We are losing good, well-meaning lawmakers who sacrificed to try to improve Illinois.

Overlooked in the budget and school funding hullabaloo are the losses among lawmakers. Senate Republican Leader Christine Radogno of Lemont. GOP state Rep. Chad Hays of Catlin in Eastern Illinois. Democratic state Rep. Elaine Nekritz of Northbrook. Before that, it was GOP state Sen. Matt Murphy of Palatine and state Sen. Dan Kotowski of Park Ridge.

OPINION

Can we learn from these departures? Can we turn exits into insight?

While many of us might reflexively think, “Great. Leave. Throw the bums out,” it’s not that simple. We’re losing institutional knowledge and experience from caring people who served.

Radogno left after failing at a “grand bargain,” following a 20-year career in Springfield. “We have to put aside personalities,” Radogno told us. “We have to prioritize what we want. Nobody gets 100 percent, but what do you absolutely have to have? When you negotiate, you need to understand and get in the skin of the person you’re talking to.”

Hays nailed the problem with our politics in announcing his departure. “Ego, money and power eclipse the desire of well-meaning and honest public servants and blame, press conferences and talking points have replaced governing. Sadly, voices of moderation and reason are increasingly elbowed out by well-financed fringe elements.” And that was before Gov. Bruce Rauner replaced key aides with people from the libertarian Illinois Policy Institute.

Can we fix what Hays describes? How do we move forward? Is it possible to end stalemates that hold humans hostage? What can citizens do to create a more constructive political environment?

I asked Nekritz, who served for 14 years and somehow managed, years ago, to oppose House Speaker Michael Madigan’s rules of operation and still rise to become an assistant majority leader. She also became a pension expert, having passed a reform attempt ultimately struck down by the Illinois Supreme Court.

The budget that passed again delayed some pension payments, she acknowledged.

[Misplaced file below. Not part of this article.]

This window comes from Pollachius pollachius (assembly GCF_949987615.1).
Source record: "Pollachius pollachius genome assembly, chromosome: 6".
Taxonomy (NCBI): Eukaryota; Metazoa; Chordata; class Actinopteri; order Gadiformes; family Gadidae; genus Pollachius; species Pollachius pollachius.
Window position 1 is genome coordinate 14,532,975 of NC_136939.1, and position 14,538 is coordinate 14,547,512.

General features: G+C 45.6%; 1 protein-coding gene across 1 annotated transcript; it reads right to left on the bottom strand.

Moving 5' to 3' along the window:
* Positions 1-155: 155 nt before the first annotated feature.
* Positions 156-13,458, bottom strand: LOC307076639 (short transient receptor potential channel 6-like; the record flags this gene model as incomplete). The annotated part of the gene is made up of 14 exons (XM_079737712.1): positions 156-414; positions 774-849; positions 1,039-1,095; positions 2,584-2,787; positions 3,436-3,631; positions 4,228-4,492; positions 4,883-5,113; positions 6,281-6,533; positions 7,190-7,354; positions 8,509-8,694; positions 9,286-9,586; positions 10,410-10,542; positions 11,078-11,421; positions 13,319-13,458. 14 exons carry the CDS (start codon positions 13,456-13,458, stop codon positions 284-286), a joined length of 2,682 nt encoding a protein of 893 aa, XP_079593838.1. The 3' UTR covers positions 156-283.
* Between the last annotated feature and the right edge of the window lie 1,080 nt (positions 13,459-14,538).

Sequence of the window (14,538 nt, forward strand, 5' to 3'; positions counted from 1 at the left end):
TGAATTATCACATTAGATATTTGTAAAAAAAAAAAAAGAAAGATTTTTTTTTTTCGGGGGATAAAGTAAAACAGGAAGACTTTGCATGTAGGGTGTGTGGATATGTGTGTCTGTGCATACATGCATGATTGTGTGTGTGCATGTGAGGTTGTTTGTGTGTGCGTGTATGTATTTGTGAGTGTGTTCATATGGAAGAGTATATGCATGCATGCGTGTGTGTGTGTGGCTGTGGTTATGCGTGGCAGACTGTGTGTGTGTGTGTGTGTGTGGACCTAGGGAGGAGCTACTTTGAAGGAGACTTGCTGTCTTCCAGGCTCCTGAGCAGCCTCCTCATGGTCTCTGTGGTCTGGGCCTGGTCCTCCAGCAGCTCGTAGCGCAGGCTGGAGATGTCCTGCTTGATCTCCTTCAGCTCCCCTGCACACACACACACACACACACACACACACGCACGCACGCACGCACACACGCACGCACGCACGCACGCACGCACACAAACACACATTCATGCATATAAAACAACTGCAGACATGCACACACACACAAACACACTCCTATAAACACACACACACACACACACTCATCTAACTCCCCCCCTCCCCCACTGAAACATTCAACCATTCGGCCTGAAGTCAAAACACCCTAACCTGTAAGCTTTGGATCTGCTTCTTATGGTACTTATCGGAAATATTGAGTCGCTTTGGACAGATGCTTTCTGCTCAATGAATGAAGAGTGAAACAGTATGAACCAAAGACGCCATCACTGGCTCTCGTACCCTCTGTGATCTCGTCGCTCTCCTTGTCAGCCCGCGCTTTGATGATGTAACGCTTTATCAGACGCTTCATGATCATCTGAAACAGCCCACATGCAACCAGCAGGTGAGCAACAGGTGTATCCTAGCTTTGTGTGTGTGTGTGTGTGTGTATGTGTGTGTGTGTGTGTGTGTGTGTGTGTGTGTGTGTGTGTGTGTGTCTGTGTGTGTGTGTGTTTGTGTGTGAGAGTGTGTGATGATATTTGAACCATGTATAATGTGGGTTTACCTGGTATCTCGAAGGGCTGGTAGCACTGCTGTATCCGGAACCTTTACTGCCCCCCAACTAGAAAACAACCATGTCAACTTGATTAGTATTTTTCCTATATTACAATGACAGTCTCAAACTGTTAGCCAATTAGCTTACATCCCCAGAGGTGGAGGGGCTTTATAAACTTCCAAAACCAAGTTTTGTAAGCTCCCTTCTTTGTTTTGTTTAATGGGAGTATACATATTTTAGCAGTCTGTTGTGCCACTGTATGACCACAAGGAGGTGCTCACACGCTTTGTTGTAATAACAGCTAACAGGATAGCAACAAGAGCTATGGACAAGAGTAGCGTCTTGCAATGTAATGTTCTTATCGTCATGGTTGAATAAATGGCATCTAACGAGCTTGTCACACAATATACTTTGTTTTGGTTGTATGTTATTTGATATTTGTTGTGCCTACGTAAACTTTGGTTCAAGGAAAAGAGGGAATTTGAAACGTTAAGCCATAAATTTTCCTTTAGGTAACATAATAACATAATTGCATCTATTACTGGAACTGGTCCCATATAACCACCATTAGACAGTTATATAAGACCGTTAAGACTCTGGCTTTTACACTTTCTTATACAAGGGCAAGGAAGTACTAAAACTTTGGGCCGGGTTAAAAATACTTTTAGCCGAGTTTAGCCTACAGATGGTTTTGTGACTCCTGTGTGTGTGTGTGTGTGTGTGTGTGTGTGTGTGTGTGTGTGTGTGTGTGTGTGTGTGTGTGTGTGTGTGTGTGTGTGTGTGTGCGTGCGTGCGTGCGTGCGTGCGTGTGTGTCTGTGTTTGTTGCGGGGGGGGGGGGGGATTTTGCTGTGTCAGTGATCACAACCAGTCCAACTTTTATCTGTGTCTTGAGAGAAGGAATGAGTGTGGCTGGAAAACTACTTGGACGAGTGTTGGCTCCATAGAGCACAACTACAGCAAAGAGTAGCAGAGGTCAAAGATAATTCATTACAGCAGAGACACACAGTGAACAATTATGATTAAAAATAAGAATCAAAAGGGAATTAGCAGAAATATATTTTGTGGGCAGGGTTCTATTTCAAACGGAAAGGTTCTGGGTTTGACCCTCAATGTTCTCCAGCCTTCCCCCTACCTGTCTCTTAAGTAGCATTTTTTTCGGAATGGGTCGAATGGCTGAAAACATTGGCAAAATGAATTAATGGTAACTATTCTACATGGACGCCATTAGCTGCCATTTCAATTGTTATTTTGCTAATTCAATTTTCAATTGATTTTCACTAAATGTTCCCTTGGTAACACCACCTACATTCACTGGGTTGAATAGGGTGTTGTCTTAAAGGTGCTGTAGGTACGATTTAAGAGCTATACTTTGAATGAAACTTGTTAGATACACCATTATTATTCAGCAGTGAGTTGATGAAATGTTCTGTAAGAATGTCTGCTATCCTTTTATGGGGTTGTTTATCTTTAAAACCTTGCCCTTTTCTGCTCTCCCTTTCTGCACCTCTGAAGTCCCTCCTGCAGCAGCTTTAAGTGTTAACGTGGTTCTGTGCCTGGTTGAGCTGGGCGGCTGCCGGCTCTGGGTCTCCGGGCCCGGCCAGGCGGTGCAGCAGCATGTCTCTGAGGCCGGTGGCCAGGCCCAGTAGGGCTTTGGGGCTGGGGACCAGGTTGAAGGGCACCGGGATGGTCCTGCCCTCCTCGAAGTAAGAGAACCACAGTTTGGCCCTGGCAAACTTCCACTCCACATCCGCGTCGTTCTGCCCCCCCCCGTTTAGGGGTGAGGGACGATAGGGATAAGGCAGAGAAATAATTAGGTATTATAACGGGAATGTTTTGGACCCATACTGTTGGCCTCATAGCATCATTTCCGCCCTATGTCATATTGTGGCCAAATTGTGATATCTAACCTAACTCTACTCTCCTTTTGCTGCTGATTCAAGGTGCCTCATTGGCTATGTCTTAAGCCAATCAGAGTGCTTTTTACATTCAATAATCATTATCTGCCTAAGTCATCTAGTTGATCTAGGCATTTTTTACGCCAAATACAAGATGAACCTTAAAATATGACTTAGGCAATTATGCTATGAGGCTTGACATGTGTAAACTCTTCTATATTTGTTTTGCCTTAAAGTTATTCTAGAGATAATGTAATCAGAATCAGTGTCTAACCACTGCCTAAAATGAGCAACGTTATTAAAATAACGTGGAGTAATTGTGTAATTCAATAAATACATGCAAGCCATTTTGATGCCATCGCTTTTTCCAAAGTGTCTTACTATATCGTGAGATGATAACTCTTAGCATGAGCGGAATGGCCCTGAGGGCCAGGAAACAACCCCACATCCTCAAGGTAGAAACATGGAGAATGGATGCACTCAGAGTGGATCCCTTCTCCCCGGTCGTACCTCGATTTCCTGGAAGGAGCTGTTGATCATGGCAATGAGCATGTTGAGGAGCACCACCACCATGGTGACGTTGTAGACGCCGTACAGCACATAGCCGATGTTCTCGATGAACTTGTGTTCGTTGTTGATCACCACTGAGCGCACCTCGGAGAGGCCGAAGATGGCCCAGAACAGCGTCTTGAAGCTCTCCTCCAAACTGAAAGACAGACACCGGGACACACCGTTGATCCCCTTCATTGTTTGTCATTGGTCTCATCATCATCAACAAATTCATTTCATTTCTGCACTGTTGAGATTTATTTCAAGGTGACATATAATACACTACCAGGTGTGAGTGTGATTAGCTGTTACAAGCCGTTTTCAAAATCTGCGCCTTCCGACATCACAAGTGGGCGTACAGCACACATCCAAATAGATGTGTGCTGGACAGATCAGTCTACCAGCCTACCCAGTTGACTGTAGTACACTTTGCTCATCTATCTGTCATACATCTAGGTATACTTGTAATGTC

“Discipline is going to continue to be really important because we’re going to have to pay down the backlog of bills and make the pension payments, all of which we can do,” she said, “but it requires discipline.”

Within Illinois and nationally, we’re living in a time of extreme polarization. Nekritz said it intensified when Rauner took office.

“When a governor comes in and draws a line in the sand and says, ‘You’re either with me or against me,’ well then, I have to pick a side, and this is the first time I felt I had to do that and so I think that chasm will continue to be there.”

Fifteen Republican representatives and one senator crossed that gulf to get a budget passed. Can that happen again? Democrats also were pressuring their leaders to craft a compromise some Republicans could support, Nekritz said. It will take that kind of all-out pressure to make that work again. “That’s a really hard path for members because you’re not only breaking with your leaders,” she said, “you’re breaking with your caucus and that’s a really hard thing to do.”

Nekritz crossed Madigan and survived. How?

When they have disagreed, “I have the opportunity to talk with him about it. … That’s what we should be doing.”

Some rules got changed. Floor amendments cannot be voted on immediately, but must sit for two hours. Committee amendments must be submitted a day before they are considered. Now, it takes 71 votes to get a bill out of the rules committee, rather than 118. That’s still a high threshold, but it’s lower.

Nekritz believes the General Assembly needs study committees for big topics, and empowered committee chairs with staff members who can develop policy expertise.

Perhaps, she said, Illinois ought to adopt an electoral system like California’s, where the top two vote-getters face off in a general election without regard to their party. “The impact of that is that there have been more centrists elected,” she noted.

Citizens, Nekritz said, need to know politicians are humans, too. “You might want to think back to whether your mother would approve of the message you’re sending before you send it.”

We also need to escape our echo chambers. “We as citizens have divided ourselves in communities that are more red or more blue, and our politicians reflect that.”

If that’s what we want, then we best prepare for more impasse and less productivity.

Or, we could learn from those leaving. We could encourage discipline, empathy, courage and civil conversation. Maybe, just maybe, that will create an opening for bipartisan compromise.

Madeleine Doubek is policy and civic engagement director for the Better Government Association. Follow her @mdoubek